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It took a satellite five months to make this remarkable view of Africa

A patient satellite collected thousands of images of Africa from space, and researchers pulled them together into an arresting cloud-free mosaic of the continent.

Africa from space on a lot of clear days.

Copernicus Sentinel data (2016), processed by Brockmann Consult/Universite catholique de Louvain as part of ESA's Climate Change Initiative Land Cover project

Whenever you see an image taken from space looking back down on our Blue Marble, you see a swirl of blue, green and clouds. Those pesky clouds can get in the way of seeing what's happening below on the surface. It's a good thing the European Space Agency's Earth-watching Sentinel-2A satellite has plenty of patience. The ESA released a mosaic image of Africa on Tuesday that patches together Sentinel images into a cloud-free view of the entire continent.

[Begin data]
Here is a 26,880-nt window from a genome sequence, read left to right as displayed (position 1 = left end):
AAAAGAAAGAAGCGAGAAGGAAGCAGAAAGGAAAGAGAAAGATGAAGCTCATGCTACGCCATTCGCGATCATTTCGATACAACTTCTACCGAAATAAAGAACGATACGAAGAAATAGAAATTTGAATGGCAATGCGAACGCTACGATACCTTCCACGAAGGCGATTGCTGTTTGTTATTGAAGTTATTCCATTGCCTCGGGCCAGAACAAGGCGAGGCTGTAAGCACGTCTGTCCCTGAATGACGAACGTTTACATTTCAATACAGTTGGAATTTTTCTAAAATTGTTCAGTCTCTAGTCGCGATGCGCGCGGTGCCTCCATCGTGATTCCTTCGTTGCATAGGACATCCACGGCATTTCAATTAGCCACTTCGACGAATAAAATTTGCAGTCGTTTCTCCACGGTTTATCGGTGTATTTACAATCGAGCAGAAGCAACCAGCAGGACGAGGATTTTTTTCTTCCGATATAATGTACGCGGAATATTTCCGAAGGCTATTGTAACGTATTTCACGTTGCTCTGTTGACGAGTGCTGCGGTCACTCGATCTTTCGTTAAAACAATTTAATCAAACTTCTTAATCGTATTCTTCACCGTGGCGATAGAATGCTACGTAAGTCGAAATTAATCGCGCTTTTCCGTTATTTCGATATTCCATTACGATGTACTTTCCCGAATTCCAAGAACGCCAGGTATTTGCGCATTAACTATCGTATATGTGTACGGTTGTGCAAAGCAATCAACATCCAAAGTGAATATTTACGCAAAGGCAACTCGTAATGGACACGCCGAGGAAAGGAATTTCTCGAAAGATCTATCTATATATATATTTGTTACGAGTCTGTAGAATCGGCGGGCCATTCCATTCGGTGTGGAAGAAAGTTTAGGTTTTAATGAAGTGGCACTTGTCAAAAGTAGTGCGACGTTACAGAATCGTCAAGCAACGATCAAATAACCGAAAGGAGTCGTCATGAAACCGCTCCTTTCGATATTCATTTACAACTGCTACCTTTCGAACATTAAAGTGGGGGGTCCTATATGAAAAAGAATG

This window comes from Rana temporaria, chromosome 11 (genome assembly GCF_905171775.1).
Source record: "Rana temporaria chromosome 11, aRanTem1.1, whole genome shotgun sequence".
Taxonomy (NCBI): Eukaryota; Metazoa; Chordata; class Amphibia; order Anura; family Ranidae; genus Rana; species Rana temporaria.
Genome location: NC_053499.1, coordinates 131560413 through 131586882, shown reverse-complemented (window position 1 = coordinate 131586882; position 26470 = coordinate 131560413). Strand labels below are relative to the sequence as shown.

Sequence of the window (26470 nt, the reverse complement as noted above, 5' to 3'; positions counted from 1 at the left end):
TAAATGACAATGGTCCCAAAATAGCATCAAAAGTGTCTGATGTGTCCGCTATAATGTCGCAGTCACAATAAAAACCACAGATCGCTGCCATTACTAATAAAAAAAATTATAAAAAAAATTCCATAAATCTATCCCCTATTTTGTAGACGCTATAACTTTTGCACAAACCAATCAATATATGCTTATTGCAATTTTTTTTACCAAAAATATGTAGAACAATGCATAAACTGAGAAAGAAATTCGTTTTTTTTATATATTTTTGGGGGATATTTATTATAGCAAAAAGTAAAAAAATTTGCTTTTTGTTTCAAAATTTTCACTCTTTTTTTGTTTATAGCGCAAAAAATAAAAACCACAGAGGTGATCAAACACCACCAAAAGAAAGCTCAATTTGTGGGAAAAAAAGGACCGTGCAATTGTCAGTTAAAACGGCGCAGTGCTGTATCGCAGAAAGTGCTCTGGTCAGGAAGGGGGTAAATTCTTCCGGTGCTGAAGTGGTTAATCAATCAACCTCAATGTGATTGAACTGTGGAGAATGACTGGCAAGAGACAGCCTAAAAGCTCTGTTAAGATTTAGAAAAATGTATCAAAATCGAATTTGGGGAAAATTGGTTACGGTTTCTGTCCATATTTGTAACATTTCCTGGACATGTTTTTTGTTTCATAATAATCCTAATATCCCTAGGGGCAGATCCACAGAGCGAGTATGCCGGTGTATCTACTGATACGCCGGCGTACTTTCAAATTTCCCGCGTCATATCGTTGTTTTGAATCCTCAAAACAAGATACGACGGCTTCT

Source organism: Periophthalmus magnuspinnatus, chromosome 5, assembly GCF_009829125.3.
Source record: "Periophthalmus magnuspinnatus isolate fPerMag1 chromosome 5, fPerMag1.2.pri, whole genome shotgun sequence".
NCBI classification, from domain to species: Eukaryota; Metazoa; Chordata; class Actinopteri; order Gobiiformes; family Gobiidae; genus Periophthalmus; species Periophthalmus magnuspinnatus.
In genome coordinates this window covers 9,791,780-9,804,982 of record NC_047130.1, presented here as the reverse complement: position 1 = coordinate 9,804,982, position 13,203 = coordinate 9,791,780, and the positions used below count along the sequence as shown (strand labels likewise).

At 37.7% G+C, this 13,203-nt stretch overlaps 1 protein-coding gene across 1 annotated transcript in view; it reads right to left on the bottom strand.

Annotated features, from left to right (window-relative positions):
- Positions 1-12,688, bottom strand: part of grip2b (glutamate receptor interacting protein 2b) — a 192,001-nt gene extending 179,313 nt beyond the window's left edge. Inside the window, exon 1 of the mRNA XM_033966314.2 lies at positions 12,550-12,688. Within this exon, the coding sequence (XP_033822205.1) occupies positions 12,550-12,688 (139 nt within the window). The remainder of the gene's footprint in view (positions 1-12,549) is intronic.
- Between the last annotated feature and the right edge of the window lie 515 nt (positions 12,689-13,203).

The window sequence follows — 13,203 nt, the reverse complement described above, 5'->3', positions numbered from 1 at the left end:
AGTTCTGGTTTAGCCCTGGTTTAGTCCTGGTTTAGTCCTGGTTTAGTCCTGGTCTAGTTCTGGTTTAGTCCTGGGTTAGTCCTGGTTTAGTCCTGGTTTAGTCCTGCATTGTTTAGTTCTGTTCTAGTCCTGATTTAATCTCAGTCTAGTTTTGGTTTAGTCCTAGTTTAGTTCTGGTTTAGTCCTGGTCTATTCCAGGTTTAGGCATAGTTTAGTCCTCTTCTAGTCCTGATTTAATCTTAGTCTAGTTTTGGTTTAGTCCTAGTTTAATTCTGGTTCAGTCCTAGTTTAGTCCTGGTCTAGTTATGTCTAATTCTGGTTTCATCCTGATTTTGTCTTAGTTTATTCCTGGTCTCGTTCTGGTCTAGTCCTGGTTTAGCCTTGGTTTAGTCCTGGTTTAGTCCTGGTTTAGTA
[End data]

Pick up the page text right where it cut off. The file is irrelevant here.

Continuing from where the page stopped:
The mosaic consists of 7,000 images, mostly taken over the course of five months between December 2015 and April 2016. The ESA says that "being able to capture the Tropics cloud-free over the five months is remarkable."

The ESA launched Sentinel-2A in 2015 and it will be joined by its twin, Sentinel-2B, next year. Sentinel focuses on collecting environmental data and imagery to help guide government policies on climate change, pollution and natural disasters. The first images released from the project in 2015 gave a striking view of the planet. The Africa mosaic adds another level to the satellite's impressive portfolio.